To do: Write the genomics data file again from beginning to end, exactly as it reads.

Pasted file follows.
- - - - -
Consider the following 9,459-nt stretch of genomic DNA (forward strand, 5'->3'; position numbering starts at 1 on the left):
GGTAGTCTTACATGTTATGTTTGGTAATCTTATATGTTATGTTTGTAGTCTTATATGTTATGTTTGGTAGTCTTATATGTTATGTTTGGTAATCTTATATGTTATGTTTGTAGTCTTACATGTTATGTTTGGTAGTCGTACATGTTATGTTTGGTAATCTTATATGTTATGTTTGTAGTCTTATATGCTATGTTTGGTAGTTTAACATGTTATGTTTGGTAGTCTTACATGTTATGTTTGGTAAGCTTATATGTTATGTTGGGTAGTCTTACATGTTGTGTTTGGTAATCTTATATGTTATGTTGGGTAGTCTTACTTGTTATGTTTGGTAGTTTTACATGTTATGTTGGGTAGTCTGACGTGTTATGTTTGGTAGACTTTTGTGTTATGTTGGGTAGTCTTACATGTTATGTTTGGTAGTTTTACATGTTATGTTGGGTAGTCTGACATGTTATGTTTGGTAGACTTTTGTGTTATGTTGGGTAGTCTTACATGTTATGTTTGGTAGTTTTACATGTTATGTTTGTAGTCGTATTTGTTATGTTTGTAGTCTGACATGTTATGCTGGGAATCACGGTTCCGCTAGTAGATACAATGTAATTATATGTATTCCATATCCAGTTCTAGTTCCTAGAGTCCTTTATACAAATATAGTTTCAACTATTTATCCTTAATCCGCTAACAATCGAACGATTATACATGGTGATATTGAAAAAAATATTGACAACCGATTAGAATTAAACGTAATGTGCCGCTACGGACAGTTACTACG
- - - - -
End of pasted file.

Consider the following 9,459-nt stretch of genomic DNA (forward strand, 5'->3'; position numbering starts at 1 on the left):
GGTAGTCTTACATGTTATGTTTGGTAATCTTATATGTTATGTTTGTAGTCTTATATGTTATGTTTGGTAGTCTTATATGTTATGTTTGGTAATCTTATATGTTATGTTTGTAGTCTTACATGTTATGTTTGGTAGTCGTACATGTTATGTTTGGTAATCTTATATGTTATGTTTGTAGTCTTATATGCTATGTTTGGTAGTTTAACATGTTATGTTTGGTAGTCTTACATGTTATGTTTGGTAAGCTTATATGTTATGTTGGGTAGTCTTACATGTTGTGTTTGGTAATCTTATATGTTATGTTGGGTAGTCTTACTTGTTATGTTTGGTAGTTTTACATGTTATGTTGGGTAGTCTGACGTGTTATGTTTGGTAGACTTTTGTGTTATGTTGGGTAGTCTTACATGTTATGTTTGGTAGTTTTACATGTTATGTTGGGTAGTCTGACATGTTATGTTTGGTAGACTTTTGTGTTATGTTGGGTAGTCTTACATGTTATGTTTGGTAGTTTTACATGTTATGTTTGTAGTCGTATTTGTTATGTTTGTAGTCTGACATGTTATGCTGGGAATCACGGTTCCGCTAGTAGATACAATGTAATTATATGTATTCCATATCCAGTTCTAGTTCCTAGAGTCCTTTATACAAATATAGTTTCAACTATTTATCCTTAATCCGCTAACAATCGAACGATTATACATGGTGATATTGAAAAAAATATTGACAACCGATTAGAATTAAACGTAATGTGCCGCTACGGACAGTTACTACG